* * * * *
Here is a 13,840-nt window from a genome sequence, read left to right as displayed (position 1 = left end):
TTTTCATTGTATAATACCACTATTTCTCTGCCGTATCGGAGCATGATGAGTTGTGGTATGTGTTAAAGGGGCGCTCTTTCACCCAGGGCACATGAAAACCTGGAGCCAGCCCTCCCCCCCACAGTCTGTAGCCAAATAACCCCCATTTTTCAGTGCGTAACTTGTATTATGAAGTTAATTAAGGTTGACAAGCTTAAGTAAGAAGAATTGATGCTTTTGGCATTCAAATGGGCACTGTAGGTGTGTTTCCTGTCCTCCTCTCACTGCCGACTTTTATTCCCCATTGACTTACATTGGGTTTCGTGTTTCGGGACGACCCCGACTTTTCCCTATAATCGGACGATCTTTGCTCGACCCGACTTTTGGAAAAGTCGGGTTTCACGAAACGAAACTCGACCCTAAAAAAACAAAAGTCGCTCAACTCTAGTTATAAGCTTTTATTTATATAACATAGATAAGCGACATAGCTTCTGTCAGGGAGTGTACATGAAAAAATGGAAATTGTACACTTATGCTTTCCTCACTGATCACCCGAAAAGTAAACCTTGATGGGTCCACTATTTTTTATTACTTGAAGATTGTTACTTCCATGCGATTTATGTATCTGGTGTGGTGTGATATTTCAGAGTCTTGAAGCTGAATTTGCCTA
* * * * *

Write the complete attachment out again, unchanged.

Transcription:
Here is a 13,840-nt window from a genome sequence, read left to right as displayed (position 1 = left end):
TTTTCATTGTATAATACCACTATTTCTCTGCCGTATCGGAGCATGATGAGTTGTGGTATGTGTTAAAGGGGCGCTCTTTCACCCAGGGCACATGAAAACCTGGAGCCAGCCCTCCCCCCCACAGTCTGTAGCCAAATAACCCCCATTTTTCAGTGCGTAACTTGTATTATGAAGTTAATTAAGGTTGACAAGCTTAAGTAAGAAGAATTGATGCTTTTGGCATTCAAATGGGCACTGTAGGTGTGTTTCCTGTCCTCCTCTCACTGCCGACTTTTATTCCCCATTGACTTACATTGGGTTTCGTGTTTCGGGACGACCCCGACTTTTCCCTATAATCGGACGATCTTTGCTCGACCCGACTTTTGGAAAAGTCGGGTTTCACGAAACGAAACTCGACCCTAAAAAAACAAAAGTCGCTCAACTCTAGTTATAAGCTTTTATTTATATAACATAGATAAGCGACATAGCTTCTGTCAGGGAGTGTACATGAAAAAATGGAAATTGTACACTTATGCTTTCCTCACTGATCACCCGAAAAGTAAACCTTGATGGGTCCACTATTTTTTATTACTTGAAGATTGTTACTTCCATGCGATTTATGTATCTGGTGTGGTGTGATATTTCAGAGTCTTGAAGCTGAATTTGCCTA